There’s no reason to waste good wine and let it go down the drain, you are simply going to have to sacrifice yourself and finish that bottle. (Unless it has gone bad of course, in which case, poor you!)
☞ READ MORE: 14 Amusing French Wine Quotes for a little tipple
13. Mieux vaut pas de cuillère que pas de soupe.
Translation: Better to not have a spoon, than to not have the soupe.
At this point, I should mention that in France, the morning tea/coffee is usually drunk in a bowl. You pick up the bowl up with both hands and slurp. So it isn’t that much of a stretch to do the same with a bowl of soup, if you happen to be missing a spoon.
Unless it is a French onion soup that is, in which case you are in trouble.
14. Grasse cuisine fait maigre testament.
Translation: Fatty food is a meagre testament.
French cuisine involves a lot of butter and sugar, no fake margarine or splenda allowed. Which is why this quote becomes all the more important, everything in moderation.
I should mention that obesity is considered a disease in France, with special treatments available under the healthcare system, including thermal cures.
15. La cuisine anglaise: si c’est froid, c’est de la soupe. Si c’est chaud, c’est de la bière!
Translation: English cuisine: If it is cold, it’s soup. If it is hot, it’s beer!
We are in France, so there is always time to make fun of the English, and especially their cuisine. Warm beer and cold soup, could it be any less appetizing?
I know, I know, English food is quite reputed these days, but you can’t just put aside centuries of making fun of each other!
16. Un bon repas adoucit l’esprit et régénère le corps.
Translation: A good meal softens the mind and regenerates the body.
There is something about a good meal that nourishes not just the body, but also the soul. (And have I mentioned how food always seems to taste better when someone else cooks it?)
17. Le fromage est le supplément d’un bon repas et le complément d’un mauvais.
Translation: Cheese is a supplement to a good meal and a complement to a bad one.
A typical French dinner usually always involves a cheese platter after the main dish, but before the dessert. It doesn’t have to be complicated, usually 2-4 different kinds of cheese and some baguette, depending on how many people are around the dinner table.
So if you didn’t like your main meal, here’s your chance to fill up! Be sure to be subtle though in how you go about it, there is a whole list of etiquette rules on finishing your plate, who should take the last piece of cheese, etc.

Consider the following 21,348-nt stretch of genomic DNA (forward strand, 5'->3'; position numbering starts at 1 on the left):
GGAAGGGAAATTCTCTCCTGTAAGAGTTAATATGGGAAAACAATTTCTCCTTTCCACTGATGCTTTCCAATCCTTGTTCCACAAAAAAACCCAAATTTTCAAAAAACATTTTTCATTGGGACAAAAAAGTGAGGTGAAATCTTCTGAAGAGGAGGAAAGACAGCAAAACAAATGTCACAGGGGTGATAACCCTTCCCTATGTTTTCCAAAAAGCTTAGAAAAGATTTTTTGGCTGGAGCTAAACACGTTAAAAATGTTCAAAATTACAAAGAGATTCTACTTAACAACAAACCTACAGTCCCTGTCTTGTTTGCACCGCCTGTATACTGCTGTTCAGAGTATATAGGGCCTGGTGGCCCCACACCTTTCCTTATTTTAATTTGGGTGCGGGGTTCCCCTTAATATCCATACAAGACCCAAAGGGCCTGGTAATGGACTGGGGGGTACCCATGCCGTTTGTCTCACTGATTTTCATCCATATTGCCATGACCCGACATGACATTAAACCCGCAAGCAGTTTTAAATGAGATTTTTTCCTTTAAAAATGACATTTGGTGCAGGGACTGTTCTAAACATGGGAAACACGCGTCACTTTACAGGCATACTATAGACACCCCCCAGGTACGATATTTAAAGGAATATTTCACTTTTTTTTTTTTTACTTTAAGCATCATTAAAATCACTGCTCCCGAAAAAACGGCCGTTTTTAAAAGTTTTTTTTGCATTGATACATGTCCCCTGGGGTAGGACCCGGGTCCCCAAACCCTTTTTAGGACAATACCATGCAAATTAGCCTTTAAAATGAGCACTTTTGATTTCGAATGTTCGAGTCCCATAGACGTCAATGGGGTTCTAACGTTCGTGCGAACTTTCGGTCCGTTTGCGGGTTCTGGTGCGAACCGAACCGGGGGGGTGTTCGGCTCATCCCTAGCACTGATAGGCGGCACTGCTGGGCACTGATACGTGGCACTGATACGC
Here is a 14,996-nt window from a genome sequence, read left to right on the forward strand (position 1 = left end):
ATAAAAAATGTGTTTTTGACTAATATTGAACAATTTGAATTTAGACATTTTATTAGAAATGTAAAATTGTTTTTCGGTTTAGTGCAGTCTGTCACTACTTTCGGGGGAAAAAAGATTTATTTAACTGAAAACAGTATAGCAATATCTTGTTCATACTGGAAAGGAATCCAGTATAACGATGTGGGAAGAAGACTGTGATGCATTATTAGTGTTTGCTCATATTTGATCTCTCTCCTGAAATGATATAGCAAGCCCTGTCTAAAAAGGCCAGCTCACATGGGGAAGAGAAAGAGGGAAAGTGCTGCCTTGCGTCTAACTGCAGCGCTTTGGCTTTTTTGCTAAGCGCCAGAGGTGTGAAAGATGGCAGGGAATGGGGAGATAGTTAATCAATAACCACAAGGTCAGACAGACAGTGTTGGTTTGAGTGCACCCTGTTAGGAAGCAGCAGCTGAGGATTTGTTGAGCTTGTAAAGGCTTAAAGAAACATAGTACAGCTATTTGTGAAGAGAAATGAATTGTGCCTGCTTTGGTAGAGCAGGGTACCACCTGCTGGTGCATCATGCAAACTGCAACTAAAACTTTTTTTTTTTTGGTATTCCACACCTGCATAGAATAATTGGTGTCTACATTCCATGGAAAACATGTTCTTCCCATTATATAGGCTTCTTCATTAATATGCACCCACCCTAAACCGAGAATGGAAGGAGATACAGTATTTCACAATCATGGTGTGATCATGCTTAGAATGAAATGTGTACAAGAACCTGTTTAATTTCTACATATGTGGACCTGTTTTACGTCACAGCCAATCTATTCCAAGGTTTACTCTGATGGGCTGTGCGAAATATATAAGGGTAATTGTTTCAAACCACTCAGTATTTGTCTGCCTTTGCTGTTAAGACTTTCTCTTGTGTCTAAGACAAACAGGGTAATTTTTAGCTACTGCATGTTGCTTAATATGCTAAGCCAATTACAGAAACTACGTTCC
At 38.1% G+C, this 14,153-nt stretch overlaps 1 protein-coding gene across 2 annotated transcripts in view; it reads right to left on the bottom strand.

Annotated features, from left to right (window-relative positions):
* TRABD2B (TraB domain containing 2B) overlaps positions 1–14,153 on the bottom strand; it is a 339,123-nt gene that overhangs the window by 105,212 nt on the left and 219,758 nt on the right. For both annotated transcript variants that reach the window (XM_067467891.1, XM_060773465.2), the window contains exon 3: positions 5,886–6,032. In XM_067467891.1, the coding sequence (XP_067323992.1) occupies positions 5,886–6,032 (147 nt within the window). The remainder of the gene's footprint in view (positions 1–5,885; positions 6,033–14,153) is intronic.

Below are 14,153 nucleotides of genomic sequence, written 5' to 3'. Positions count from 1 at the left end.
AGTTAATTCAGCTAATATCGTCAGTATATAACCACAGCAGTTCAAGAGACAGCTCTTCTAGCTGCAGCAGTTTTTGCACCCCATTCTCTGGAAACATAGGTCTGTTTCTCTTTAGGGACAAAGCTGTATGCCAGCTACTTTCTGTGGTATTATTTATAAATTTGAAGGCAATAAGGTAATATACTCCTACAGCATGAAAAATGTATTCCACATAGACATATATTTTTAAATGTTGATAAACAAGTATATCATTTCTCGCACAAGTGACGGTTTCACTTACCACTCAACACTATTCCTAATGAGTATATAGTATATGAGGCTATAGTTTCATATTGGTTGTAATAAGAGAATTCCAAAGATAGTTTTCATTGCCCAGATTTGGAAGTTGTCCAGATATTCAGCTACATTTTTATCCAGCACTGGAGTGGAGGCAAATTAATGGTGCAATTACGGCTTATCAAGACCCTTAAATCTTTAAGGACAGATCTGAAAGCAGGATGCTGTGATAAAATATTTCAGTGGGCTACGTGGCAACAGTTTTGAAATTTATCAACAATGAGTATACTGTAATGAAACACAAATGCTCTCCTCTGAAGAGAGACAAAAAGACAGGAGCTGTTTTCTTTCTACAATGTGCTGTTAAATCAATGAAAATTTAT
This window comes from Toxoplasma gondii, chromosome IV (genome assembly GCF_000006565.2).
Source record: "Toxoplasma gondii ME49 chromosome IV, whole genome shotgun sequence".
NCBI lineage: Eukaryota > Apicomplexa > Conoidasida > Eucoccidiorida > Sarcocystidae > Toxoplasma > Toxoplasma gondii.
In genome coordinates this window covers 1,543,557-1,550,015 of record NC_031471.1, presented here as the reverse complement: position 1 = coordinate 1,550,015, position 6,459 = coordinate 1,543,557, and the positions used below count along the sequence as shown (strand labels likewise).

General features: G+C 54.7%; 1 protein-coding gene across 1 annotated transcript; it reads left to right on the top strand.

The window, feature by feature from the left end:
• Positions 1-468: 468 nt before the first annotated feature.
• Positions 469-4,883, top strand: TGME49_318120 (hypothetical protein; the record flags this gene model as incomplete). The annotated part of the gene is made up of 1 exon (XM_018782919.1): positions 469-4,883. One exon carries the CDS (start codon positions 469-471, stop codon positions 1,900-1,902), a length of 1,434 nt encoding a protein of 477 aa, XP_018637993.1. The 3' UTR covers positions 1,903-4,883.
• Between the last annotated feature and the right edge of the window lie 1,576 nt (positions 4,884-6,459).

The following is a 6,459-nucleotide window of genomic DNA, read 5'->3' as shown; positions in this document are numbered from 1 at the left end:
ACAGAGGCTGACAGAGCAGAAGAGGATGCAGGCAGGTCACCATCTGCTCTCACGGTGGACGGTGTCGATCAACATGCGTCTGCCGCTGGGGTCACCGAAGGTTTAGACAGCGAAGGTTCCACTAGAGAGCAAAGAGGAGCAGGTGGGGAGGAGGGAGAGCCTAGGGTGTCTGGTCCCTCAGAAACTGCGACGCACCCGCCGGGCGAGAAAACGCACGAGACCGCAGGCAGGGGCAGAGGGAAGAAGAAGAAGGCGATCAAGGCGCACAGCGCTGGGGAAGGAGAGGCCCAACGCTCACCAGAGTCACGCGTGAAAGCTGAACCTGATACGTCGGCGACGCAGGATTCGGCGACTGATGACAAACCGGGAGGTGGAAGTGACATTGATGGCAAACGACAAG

18. Fromage, poire et vin, repas de vilain.
Translation: Cheese, pear and wine, a meal for the poor.
Another cheese and wine quote, there isn’t much in this meal, but it is just enough. Vilain could translate to villan, meaning an evil character, but it is not clear that this necessarily relates to prison food. (Is French prison food better or worse? I don’t really want to find out, do you!?)
19. Après bon vin, bon coussin.
Translation: After a good wine, a good pillow.
And after all that wine, it is clearly time to retire to bed. Or just lounge around on the couch, since “coussin” technically translates to cushion, not pillow.
Pillow is “oreiller” in French so that doesn’t really rhyme, hence the “coussin“.
20. Repas qui ne coûte rien, est de grand goût et fait du bien.
Translation: Meal that costs nothing, is wonderfully delicious and does a lot of good.
France may have invented the Michelin-starred restaurant, but that doesn’t mean you can’t have a good meal without it costing an arm and a leg. Quality ingredients and a bit of technical cooking ability, and anyone can put together a sumptuous dinner!
Feeling inspired? Check out our recipes for more.
21. L’amitié, c’est être confortablement rempli de rôti de boeuf; l’amour, c’est être pétillant de champagne.
Translation: Friendship is being comfortably filled with roast beef; love is feeling sparkled with champagne.
Finally, what could be better than the comfort of warm friendship and the sparks of new love? French people aren’t known for their vegetarianism, so roast beef is still considered a treat (although more ecologically-conscious people are today reducing their meat consumption).
And of course, you can’t turn down a glass of champagne, that would be sacrilege. This is France after all.
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Any other famous French food sayings you’ve heard of that are not on this list? Comment below and let me know.